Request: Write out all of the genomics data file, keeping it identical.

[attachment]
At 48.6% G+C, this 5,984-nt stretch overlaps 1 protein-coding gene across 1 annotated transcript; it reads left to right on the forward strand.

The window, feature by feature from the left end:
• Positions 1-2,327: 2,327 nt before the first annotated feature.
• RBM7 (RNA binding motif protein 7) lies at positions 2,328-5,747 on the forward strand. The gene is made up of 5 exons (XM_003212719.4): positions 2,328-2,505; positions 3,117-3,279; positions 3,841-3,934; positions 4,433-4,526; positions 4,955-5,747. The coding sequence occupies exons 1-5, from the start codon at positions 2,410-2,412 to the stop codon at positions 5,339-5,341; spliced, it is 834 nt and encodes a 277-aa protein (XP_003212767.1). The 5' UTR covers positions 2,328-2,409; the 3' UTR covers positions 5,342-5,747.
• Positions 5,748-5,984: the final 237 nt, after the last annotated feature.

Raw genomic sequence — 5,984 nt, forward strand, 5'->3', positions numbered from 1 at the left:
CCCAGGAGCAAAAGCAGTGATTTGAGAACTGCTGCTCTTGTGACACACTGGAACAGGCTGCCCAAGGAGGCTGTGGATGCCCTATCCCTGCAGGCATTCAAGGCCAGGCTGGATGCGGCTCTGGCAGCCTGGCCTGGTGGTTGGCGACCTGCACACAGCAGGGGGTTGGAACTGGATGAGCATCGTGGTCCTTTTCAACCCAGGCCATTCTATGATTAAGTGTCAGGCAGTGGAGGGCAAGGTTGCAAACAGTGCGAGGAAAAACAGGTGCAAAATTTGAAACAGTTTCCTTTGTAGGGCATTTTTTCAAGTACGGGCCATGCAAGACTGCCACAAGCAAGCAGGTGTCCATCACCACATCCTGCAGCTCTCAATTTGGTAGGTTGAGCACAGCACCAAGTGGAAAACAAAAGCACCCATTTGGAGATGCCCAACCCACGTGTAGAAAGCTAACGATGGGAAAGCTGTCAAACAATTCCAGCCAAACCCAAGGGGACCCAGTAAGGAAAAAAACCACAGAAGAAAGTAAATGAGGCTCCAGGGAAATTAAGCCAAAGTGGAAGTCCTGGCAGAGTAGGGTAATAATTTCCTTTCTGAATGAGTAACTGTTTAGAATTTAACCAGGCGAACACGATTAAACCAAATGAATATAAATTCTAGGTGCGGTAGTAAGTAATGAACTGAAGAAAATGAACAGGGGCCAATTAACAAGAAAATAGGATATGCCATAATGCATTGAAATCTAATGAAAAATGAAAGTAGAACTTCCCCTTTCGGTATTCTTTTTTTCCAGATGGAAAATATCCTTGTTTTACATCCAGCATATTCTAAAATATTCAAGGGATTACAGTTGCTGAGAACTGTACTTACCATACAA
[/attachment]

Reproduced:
At 48.6% G+C, this 5,984-nt stretch overlaps 1 protein-coding gene across 1 annotated transcript; it reads left to right on the forward strand.

The window, feature by feature from the left end:
• Positions 1-2,327: 2,327 nt before the first annotated feature.
• RBM7 (RNA binding motif protein 7) lies at positions 2,328-5,747 on the forward strand. The gene is made up of 5 exons (XM_003212719.4): positions 2,328-2,505; positions 3,117-3,279; positions 3,841-3,934; positions 4,433-4,526; positions 4,955-5,747. The coding sequence occupies exons 1-5, from the start codon at positions 2,410-2,412 to the stop codon at positions 5,339-5,341; spliced, it is 834 nt and encodes a 277-aa protein (XP_003212767.1). The 5' UTR covers positions 2,328-2,409; the 3' UTR covers positions 5,342-5,747.
• Positions 5,748-5,984: the final 237 nt, after the last annotated feature.

Raw genomic sequence — 5,984 nt, forward strand, 5'->3', positions numbered from 1 at the left:
CCCAGGAGCAAAAGCAGTGATTTGAGAACTGCTGCTCTTGTGACACACTGGAACAGGCTGCCCAAGGAGGCTGTGGATGCCCTATCCCTGCAGGCATTCAAGGCCAGGCTGGATGCGGCTCTGGCAGCCTGGCCTGGTGGTTGGCGACCTGCACACAGCAGGGGGTTGGAACTGGATGAGCATCGTGGTCCTTTTCAACCCAGGCCATTCTATGATTAAGTGTCAGGCAGTGGAGGGCAAGGTTGCAAACAGTGCGAGGAAAAACAGGTGCAAAATTTGAAACAGTTTCCTTTGTAGGGCATTTTTTCAAGTACGGGCCATGCAAGACTGCCACAAGCAAGCAGGTGTCCATCACCACATCCTGCAGCTCTCAATTTGGTAGGTTGAGCACAGCACCAAGTGGAAAACAAAAGCACCCATTTGGAGATGCCCAACCCACGTGTAGAAAGCTAACGATGGGAAAGCTGTCAAACAATTCCAGCCAAACCCAAGGGGACCCAGTAAGGAAAAAAACCACAGAAGAAAGTAAATGAGGCTCCAGGGAAATTAAGCCAAAGTGGAAGTCCTGGCAGAGTAGGGTAATAATTTCCTTTCTGAATGAGTAACTGTTTAGAATTTAACCAGGCGAACACGATTAAACCAAATGAATATAAATTCTAGGTGCGGTAGTAAGTAATGAACTGAAGAAAATGAACAGGGGCCAATTAACAAGAAAATAGGATATGCCATAATGCATTGAAATCTAATGAAAAATGAAAGTAGAACTTCCCCTTTCGGTATTCTTTTTTTCCAGATGGAAAATATCCTTGTTTTACATCCAGCATATTCTAAAATATTCAAGGGATTACAGTTGCTGAGAACTGTACTTACCATACAA